Dedicated to ending homelessness throughout the county, HFH also aims to reduce the inappropriate use of costly health care resources and improve outcomes for people experiencing homelessness and other vulnerable populations. The program uses an innovative integrated strategy that includes: (1) rental subsidies for affordable permanent supportive housing; (2) interim housing for people needing recovery and recuperation; (3) specialized primary care; and (4) wrap-around case management services tailored to individual needs. “Permanent supportive housing is the cornerstone of what we do and we’ve built out an entire continuum of services,” says Whitney Lawrence, HFH director of policy and planning.

Understanding the scope of the challenge, HFH found support by partnering with other public departments and agencies, nonprofit organizations, foundations, communities, private developers, and politicians.

Given the scale of the homelessness problem in the city, “We’re in a moment in Los Angeles where everyone is ready to pull up their sleeves and work together,” Lawrence says. “We all agree we can’t not do it. We have to do it, and we have to do it big.”

Scaling Up

“Permanent supportive housing is the cornerstone of what we do and we’ve built out an entire continuum of services.”

Whitney Laurence, director of policy and planning, Housing for Health

Before HFH was launched, Mitchell H. Katz, MD, who was DHS director at the time, encouraged the small team then managing the department’s projects to take a huge leap. “He said, ‘Go ahead and do 10,000 units of housing (instead of 200),’” recalls Leepi Shimkhada, HFH director of housing and services. In the effort to reach that goal quickly, “everything exponentially scaled up as we were able to secure more funding, get more partners, and open up the pathways to do the work with our community-based homeless services providers,” Shimkhada says.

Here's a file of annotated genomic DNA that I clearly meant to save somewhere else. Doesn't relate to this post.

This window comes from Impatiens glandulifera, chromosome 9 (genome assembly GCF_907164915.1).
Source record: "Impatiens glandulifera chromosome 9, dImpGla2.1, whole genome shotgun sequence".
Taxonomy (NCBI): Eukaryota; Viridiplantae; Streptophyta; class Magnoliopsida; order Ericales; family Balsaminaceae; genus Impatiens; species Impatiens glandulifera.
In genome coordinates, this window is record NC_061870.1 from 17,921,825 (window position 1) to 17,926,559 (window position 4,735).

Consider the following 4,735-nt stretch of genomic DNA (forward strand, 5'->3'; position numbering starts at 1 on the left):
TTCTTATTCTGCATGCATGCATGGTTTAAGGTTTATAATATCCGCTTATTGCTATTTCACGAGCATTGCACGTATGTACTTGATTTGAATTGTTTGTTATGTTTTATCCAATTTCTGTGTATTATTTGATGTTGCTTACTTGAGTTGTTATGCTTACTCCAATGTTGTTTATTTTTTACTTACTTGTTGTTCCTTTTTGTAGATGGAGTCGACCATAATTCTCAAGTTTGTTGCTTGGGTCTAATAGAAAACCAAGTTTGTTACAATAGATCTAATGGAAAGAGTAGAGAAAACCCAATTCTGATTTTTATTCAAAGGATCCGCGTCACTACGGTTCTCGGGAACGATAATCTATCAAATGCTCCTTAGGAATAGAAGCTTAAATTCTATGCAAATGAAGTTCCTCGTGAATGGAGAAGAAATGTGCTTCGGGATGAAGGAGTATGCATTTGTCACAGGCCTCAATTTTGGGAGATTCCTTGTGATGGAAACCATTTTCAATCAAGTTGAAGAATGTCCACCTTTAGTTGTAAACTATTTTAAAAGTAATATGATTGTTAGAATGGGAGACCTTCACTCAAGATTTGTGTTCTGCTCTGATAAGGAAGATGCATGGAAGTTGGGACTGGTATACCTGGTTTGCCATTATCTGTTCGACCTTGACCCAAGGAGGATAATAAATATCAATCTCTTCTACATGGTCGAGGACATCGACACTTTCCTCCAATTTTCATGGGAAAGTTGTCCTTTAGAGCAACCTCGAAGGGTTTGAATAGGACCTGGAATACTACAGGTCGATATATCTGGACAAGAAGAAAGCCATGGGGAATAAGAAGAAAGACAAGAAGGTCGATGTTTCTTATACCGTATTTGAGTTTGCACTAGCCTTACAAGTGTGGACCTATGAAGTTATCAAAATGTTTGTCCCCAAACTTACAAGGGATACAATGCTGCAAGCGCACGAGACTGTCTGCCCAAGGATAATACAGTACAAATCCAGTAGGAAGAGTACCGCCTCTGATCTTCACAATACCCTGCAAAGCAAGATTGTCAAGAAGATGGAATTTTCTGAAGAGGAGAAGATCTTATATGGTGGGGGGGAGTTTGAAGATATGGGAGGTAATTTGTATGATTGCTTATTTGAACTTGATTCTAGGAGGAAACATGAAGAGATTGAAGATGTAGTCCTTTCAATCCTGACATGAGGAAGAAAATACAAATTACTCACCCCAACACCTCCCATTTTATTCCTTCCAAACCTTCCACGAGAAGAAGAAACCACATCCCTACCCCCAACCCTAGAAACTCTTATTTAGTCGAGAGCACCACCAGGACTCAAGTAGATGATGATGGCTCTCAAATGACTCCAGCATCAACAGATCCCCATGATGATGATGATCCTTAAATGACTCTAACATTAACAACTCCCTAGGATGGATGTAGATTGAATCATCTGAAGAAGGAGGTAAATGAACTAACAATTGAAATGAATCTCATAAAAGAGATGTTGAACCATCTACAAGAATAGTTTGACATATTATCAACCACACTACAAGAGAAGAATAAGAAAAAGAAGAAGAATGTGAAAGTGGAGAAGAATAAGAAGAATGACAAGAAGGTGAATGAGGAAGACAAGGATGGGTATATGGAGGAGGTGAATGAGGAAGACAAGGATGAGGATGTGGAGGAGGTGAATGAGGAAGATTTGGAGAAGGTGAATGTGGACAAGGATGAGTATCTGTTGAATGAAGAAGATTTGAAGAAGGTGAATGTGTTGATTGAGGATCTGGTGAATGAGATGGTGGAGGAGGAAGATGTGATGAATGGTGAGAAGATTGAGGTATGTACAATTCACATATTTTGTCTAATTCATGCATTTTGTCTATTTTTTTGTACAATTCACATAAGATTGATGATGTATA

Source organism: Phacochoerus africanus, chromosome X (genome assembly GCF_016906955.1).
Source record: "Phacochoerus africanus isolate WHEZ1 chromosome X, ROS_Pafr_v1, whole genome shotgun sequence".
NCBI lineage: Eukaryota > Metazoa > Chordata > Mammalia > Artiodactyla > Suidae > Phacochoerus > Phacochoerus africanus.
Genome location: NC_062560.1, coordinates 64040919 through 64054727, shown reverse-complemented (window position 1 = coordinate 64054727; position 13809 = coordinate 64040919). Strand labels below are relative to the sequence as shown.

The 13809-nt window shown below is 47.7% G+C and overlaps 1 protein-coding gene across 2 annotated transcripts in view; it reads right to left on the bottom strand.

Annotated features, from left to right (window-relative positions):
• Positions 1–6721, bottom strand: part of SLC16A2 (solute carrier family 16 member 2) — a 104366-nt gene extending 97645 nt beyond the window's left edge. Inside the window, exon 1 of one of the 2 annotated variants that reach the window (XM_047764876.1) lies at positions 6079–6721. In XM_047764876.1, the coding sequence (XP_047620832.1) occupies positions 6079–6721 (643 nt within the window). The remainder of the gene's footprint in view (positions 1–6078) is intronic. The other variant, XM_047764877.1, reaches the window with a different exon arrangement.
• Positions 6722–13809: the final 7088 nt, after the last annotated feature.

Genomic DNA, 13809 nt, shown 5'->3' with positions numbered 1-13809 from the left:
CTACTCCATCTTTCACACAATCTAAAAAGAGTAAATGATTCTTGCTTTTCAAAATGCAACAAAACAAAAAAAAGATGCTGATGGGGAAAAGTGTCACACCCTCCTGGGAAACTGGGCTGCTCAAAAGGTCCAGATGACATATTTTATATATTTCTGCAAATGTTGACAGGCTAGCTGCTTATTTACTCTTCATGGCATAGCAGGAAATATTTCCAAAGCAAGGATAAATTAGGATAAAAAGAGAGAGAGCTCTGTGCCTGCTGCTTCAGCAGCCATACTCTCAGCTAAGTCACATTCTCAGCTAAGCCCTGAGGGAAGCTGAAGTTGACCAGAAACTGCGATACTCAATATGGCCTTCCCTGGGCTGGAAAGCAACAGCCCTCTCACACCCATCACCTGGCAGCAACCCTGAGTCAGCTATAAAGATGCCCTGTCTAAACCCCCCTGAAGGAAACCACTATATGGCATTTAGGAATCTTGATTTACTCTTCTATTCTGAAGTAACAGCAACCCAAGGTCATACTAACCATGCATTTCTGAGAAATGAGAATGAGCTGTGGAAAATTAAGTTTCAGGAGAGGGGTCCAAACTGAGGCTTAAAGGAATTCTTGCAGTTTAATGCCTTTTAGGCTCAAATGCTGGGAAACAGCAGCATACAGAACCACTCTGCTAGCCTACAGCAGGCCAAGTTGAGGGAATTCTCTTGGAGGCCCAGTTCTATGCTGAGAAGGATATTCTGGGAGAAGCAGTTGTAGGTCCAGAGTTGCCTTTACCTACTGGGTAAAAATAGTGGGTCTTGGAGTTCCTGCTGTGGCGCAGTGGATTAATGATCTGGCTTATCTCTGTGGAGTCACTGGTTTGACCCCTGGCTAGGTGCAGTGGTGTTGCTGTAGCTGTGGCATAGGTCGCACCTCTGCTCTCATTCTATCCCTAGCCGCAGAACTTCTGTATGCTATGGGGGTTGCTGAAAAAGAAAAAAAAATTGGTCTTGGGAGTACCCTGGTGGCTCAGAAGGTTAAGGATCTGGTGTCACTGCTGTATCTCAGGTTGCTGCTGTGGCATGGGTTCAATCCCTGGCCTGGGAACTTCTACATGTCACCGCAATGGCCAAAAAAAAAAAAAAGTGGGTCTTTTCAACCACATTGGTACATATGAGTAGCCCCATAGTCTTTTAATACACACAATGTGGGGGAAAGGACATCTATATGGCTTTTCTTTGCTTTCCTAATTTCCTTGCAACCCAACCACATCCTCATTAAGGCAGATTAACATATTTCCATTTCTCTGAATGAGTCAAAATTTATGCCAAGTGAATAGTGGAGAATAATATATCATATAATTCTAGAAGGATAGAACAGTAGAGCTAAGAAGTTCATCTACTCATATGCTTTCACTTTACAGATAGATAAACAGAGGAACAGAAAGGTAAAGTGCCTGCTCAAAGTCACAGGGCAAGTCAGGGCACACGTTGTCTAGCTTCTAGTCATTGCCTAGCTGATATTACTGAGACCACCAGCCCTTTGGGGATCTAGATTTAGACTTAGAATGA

In order to achieve this rapid scaling up, HFH both developed and leveraged a number of innovative mechanisms for growing the city’s housing services. Because federal housing vouchers would not sufficiently cover 10,000 housing units, HFH created a locally funded rental subsidy program, the Flexible Housing Subsidy Pool, in 2014. The pool began with $14 million in seed funding from the county and $4 million from the Conrad N. Hilton Foundation. That money also paid for a rental subsidy provider and an agency that operates as the program’s rental subsidy administrator.

That agency, the nonprofit Brilliant Corners, develops and manages the program’s housing portfolio by recruiting landlords who have appropriate units, encouraging them to take part in the program, executing agreements, and issuing rent checks to them. It also establishes ongoing, strong relationships with landlords, provides damage mitigation, and helps enable housing for challenging patients.

Rental units are located in nonprofit-owned supportive housing, affordable housing, and private market housing, both project-based and scattered-site. Instead of preparing and signing contracts with individual landlords for thousands of tenants, HFH has one agreement, with Brilliant Corners, which handles the paperwork with landlords. HFH clients have the option to seek housing on their own because the program believes deeply in client choice, but help is always close by with Brilliant Corners and assigned case managers that understand the landscape of housing in Los Angeles County.

The source of funds that go into the Flexible Housing Subsidy Pool does not matter, says Lawrence, because all money is apportioned into housing slots. Since its inception, the pool has grown with investment from county departments, including the Department of Mental Health, the Probation Department, and the Department of Public Health. This funding enables departments and agencies to place their clients in the HFH system instead of building housing programs of their own. For example, in 2017, L.A. Care, a county-based Medicaid health plan that provides coverage to many of the county’s vulnerable and low-income communities, invested $20 million to provide permanent supportive housing for 300 of its clients.

In 2013, HFH began placing people experiencing homelessness in housing. As of October 2019, the program has clients in: 6,000 units of permanent supportive housing; interim housing in 2,300 recuperative and stabilization beds; and rapid rehousing with job training opportunities in 1,000 units. HFH also manages more than 60 street-based outreach and engagement teams; wrap-around services, including tenancy support; a countywide benefits advocacy services program (Countywide Benefits Entitlement Services Team – CBEST) co-located in 14 Department of Public Social Services offices throughout the county as well as in the jails and community-based settings; a sobering center in Skid Row; a primary care health clinic, also in the Skid Row area; and a program for people leaving jails.